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Rising Stars: Meet Will Fenwick

Today we’d like to introduce you to Will Fenwick. 

Hi Will, we’re thrilled to have a chance to learn your story today. So, before we get into specifics, maybe you can briefly walk us through how you got to where you are today.
My story began around the age of 11 when I first started skateboarding. Skateboarding was pretty much the first thing I ever felt like I was good at. I became obsessed with it and with this obsession, I saw potential to become something bigger. I watched millions of skate videos in my free time and eventually reached the point of looking at sponsorships which required a video of my own. Needless to say, it’s hard to make a video without a camera. 

My parents ended up buying me a small handycam soon after, so I started teaching myself the technical components of filming and editing. At the time I didn’t really have anyone to film, so I’d carry around this mini tripod, set it up and dive in all by myself. As I became a teenager, I eventually found a group of friends to skate/film with, started to gain a more distinguished artistic vision, sponsorships started to accumulate but so did broken bones and rolled ankles. Even during my downtime all I wanted to do was create. As a matter of fact, I might not have picked up photography if I hadn’t broken my collarbone. 

Two years later as a junior in high school, I decided to become a journalist for the school, and the following year as a senior I not only became the lead photojournalist but also started placing in photography competitions across the nation. Published work and freelance opportunities started popping up before I even graduated high school, but I still didn’t take my craft as seriously as I should’ve – that all changed when I was given a random opportunity to work with Too Short and Snoop Dogg in 2018. I dropped out of college afterward and put all of my energy into the music industry, immediately attending a whole week of 21+ SXSW showcases as a 19-year-old with a fake ID strictly to take pictures and unexpectedly catching the group “Her’s” last performance in the process. Whether I was shooting six concerts in one week or only one, I absolutely loved working in the music scene and couldn’t capture enough.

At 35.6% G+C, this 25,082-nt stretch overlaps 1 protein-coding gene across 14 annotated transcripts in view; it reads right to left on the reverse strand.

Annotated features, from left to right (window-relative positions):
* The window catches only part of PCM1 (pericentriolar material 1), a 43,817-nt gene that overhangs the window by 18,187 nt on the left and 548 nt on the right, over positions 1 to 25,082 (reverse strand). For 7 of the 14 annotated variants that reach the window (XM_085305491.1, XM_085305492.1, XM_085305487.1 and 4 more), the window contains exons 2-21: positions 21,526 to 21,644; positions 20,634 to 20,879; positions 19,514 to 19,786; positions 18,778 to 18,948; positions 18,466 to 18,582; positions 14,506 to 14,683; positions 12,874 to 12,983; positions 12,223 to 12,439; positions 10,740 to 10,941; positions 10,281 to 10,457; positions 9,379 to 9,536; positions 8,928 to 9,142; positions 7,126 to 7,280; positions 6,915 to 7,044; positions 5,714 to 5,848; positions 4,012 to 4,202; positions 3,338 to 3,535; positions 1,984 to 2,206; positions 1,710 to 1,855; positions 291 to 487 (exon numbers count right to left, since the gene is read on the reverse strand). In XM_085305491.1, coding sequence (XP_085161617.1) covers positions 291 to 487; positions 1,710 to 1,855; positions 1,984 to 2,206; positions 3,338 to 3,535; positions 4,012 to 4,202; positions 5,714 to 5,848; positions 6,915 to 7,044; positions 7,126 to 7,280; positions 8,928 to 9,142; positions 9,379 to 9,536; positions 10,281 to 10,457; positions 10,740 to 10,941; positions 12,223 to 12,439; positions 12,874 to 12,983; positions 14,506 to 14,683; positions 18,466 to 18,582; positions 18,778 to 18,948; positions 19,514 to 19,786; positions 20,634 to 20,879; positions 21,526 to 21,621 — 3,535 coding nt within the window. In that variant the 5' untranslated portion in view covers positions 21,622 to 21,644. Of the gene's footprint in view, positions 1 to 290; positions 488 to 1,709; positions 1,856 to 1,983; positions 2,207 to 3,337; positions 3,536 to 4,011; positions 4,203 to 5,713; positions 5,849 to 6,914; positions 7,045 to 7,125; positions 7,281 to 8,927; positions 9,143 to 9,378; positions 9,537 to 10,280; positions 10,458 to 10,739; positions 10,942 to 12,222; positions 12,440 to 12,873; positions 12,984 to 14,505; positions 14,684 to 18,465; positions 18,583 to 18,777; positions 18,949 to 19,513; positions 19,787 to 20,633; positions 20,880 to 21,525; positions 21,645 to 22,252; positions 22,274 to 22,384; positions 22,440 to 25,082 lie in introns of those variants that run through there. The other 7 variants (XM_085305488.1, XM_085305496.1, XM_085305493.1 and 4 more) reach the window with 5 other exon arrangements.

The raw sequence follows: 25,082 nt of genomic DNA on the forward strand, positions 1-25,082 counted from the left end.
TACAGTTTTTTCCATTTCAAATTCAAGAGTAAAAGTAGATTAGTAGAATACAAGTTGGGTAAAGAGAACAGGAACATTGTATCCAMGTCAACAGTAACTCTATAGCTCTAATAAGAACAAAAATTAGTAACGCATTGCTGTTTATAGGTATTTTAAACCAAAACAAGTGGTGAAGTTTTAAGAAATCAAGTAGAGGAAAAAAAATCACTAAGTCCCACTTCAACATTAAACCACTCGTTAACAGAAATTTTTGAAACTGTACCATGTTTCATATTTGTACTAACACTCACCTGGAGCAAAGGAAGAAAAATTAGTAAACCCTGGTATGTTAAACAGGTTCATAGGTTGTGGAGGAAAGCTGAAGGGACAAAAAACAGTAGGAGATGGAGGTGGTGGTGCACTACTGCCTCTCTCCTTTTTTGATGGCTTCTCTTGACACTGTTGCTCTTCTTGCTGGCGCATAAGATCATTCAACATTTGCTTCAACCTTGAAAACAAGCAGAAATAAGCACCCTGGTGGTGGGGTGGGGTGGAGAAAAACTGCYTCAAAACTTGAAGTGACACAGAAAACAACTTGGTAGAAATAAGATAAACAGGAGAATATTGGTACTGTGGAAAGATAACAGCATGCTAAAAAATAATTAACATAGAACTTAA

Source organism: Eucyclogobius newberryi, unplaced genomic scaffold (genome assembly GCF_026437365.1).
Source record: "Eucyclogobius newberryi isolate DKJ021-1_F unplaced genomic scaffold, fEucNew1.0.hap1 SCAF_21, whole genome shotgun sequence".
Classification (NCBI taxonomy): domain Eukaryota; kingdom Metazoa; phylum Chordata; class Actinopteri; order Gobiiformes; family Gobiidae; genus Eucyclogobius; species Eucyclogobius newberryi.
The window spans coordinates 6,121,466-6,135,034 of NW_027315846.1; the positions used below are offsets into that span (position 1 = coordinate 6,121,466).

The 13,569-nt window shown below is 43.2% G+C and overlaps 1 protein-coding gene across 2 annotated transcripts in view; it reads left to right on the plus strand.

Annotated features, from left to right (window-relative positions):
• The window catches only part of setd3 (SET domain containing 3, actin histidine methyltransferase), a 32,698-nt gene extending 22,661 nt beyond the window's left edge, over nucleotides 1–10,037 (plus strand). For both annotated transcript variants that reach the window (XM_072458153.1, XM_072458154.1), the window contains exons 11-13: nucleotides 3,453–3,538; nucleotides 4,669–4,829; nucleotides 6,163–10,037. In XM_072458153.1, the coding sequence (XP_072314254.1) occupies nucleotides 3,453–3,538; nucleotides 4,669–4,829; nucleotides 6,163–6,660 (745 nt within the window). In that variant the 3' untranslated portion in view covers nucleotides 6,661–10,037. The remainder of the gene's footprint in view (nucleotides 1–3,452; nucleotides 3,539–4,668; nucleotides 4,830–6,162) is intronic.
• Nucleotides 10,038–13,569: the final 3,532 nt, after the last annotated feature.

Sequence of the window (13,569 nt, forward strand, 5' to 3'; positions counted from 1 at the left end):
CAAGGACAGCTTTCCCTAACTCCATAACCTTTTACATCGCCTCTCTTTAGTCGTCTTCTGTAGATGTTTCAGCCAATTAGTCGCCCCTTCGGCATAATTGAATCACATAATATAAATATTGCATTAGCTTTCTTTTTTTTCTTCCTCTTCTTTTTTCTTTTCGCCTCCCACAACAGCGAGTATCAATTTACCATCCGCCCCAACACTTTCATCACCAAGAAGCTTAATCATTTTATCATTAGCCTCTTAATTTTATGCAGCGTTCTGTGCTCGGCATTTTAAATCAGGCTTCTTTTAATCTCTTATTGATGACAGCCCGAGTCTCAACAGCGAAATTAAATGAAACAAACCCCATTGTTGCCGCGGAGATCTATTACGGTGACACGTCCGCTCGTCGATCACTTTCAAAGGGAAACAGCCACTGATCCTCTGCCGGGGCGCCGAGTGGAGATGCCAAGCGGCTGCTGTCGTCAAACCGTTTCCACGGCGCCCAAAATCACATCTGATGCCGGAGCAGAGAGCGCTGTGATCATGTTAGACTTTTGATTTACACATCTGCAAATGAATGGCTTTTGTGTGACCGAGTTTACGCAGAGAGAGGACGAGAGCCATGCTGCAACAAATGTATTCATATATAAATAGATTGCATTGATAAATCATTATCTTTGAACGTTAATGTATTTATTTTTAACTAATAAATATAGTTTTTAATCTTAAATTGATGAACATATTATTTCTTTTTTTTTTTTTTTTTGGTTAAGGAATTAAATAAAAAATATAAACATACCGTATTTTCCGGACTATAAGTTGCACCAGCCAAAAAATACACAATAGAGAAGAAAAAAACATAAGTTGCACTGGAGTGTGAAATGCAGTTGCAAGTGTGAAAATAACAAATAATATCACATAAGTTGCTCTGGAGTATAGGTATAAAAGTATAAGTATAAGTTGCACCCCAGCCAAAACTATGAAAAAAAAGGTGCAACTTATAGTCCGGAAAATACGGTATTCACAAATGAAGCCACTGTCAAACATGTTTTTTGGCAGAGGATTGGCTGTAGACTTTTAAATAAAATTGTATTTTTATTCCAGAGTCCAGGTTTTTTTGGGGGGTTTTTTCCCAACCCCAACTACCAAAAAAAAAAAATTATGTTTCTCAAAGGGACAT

Alright, so let’s dig a little deeper into the story – has it been an easy path overall, and if not, what were the challenges you’ve had to overcome?
The path has been pretty rough thus far, but I love the process. The pandemic put a very noticeable bruise on the music industry which threw us all out of sorts, but the past two years were very transformative at least in my experience. I’m open to saying I’m grateful for the pandemic happening because it gave me and millions of others an opportunity to step back and evaluate how we’re all approaching our own lives, our bad habits, insecurities, and how to work through them. Taking this step back helped me grow substantially as a person and especially as an artist. In this period of time, I was able to backpack throughout the western United States and even move to the Pacific Northwest for a bit, pushing me even closer into wanting to become a consistent full-time artist again, which I’ve recently been able to do.